Let go.

She didn’t know what it meant to open up her palms and raise them to the sun any longer. Yes, the physical sensations of connection to the elemnts were there, but most days – and not because it was cold – her fingers were curled tightly. He would take care of her cracked skin, remember to pick up the best, sweetest smelling oils and lotions. She would smile, wincing occasionally when she inhabited the discomfort of her contracted appendages. She had learned to live like this. She didn’t mind the stares it brought, the inconveniences.
What would happen, she wondered, if there was a way to interrupt the circles her fingers made? She knew enough about the body to understand that the results would be soothing, pleasurable. But she didn’t want to run the risk of never feeling his hand in hers again, so her breathing remained shallow, her jaw set tightly.
However, there was that one afternoon, where she tried to hold onto the string of a bright red balloon, and despite her best efforts it went soaring into the bright sky. She didn’t mourn its loss; he even watched it fly away with her, a reassuring palm on the small of her back. Their eyes met. She swallowed. “It’s time,” she thought, and let a tear slide down her face.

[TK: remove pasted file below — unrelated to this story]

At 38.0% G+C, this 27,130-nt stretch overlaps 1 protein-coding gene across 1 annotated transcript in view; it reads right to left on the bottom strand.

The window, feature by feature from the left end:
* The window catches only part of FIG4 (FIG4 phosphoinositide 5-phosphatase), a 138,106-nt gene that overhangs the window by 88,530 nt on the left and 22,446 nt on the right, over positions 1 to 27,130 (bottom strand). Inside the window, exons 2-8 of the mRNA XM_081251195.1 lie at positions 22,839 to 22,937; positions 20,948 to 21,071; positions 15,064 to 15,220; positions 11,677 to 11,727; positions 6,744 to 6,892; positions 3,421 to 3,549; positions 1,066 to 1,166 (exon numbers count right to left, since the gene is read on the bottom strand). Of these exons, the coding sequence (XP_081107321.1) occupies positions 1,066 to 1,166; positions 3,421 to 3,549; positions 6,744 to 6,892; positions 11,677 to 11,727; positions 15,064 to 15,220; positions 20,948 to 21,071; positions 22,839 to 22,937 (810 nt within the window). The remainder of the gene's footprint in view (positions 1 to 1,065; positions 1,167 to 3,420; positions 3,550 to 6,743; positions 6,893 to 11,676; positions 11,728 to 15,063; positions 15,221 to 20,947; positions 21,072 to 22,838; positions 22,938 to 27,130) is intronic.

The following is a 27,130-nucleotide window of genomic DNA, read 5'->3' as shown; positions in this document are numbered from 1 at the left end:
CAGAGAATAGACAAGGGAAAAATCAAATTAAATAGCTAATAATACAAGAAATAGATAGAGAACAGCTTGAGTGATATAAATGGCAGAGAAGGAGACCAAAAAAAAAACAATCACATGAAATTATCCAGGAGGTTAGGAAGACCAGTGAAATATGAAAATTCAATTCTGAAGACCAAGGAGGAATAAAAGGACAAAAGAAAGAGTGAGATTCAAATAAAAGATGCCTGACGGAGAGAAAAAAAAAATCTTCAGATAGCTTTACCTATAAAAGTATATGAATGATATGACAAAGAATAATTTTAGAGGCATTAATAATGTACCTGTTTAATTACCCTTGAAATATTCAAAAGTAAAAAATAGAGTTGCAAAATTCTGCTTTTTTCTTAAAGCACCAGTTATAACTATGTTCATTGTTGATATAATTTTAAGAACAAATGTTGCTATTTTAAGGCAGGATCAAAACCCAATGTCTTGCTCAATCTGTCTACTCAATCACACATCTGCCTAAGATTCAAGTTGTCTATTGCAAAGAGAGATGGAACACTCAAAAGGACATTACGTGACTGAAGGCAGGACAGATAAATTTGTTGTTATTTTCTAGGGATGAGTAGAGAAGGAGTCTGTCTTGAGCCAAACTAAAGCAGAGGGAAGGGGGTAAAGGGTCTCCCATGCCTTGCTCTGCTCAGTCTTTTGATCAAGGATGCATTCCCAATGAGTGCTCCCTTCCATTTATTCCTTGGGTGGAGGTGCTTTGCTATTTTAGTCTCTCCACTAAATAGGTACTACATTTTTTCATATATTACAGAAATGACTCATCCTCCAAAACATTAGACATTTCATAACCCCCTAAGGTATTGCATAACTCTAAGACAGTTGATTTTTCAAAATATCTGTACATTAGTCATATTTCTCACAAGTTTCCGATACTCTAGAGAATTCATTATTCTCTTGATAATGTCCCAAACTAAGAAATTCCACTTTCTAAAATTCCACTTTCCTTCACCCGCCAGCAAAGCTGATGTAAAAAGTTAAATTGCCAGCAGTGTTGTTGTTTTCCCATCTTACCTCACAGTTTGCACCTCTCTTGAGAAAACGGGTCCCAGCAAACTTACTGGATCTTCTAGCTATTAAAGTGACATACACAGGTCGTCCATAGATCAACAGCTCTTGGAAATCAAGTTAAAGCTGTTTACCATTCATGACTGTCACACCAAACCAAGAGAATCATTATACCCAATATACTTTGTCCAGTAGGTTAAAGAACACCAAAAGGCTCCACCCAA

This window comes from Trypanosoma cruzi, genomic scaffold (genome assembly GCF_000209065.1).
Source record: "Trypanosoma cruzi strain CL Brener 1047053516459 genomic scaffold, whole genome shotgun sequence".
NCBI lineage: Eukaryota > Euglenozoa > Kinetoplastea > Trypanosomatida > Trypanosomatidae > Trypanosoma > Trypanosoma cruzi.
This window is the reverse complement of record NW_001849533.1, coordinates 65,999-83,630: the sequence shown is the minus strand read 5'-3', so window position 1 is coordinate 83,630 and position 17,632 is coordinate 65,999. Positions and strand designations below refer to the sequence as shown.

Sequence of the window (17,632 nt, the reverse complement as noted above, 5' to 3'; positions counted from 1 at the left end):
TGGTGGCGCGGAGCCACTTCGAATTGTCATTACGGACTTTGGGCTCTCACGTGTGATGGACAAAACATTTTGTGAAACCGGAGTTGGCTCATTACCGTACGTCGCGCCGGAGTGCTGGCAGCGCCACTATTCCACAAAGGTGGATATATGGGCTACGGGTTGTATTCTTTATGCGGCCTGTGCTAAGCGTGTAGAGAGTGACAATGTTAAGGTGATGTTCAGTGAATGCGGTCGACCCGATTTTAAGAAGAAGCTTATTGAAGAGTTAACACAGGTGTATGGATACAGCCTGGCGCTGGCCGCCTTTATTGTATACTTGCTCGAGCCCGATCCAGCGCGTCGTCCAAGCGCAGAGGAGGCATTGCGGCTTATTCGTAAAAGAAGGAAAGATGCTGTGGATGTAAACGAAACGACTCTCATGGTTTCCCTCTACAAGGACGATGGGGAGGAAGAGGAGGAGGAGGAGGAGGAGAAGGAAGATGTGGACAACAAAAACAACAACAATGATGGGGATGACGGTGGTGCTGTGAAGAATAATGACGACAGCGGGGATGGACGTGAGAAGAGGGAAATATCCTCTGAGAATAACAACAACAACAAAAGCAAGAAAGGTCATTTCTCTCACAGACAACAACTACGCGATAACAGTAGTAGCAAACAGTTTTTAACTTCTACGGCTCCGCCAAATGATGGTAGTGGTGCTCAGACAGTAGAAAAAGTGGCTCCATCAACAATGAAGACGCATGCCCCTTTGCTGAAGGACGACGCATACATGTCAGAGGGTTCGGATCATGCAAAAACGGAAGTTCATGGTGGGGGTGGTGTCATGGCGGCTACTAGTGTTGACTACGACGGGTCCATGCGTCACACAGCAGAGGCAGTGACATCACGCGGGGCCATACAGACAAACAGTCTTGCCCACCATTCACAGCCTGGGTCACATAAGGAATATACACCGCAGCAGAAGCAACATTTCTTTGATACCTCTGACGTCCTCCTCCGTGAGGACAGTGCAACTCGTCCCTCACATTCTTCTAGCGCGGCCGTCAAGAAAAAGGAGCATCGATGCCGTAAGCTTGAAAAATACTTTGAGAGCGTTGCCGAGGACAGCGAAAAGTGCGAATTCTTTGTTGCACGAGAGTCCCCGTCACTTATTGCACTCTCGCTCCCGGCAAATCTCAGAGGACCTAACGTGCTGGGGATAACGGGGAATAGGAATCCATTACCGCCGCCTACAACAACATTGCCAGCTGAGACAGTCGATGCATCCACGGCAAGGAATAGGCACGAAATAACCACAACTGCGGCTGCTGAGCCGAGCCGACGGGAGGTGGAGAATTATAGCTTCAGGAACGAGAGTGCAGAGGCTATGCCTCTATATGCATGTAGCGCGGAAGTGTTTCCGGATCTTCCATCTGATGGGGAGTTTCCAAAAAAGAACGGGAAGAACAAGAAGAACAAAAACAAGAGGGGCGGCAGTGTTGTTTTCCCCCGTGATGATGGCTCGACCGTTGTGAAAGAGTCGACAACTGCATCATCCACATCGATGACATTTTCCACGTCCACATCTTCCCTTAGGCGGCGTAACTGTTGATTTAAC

With a deeper-than-average breath, she looked between the clouds. Her fingers started to shift, knuckles cracking in a non-threatening way. Her chest lifted and she felt the warmth from her heart radiate to those limbs which had been idle yet not resting for too long. Her hands were soft. She reached towards his face and her smooth palm found his cheek, and for the first time she truly heard how his heartbeat played a wonderful harmony to her own. Turning towards the sky, glints of sunshine fell onto her open chest. She breathed. The panic and sirens she anticipated, the broken bones and shattered skin did not materialize. All was as it should be, yet this time with the calm of a still afternoon. Her disaster-ridden dreams, the shadows she believed to leap and dance were merely playful tricks of the light, for now she could reach out and touch it all, what was true matching even more honest words with a splendor that outshone her cerebral, imaginary scenarios.
Together, they took hands, properly, and began to walk, without destination or goals, just to enjoy the air, the sun, the intermittent breezes and to anticipate the beauty of the forthcoming evening.

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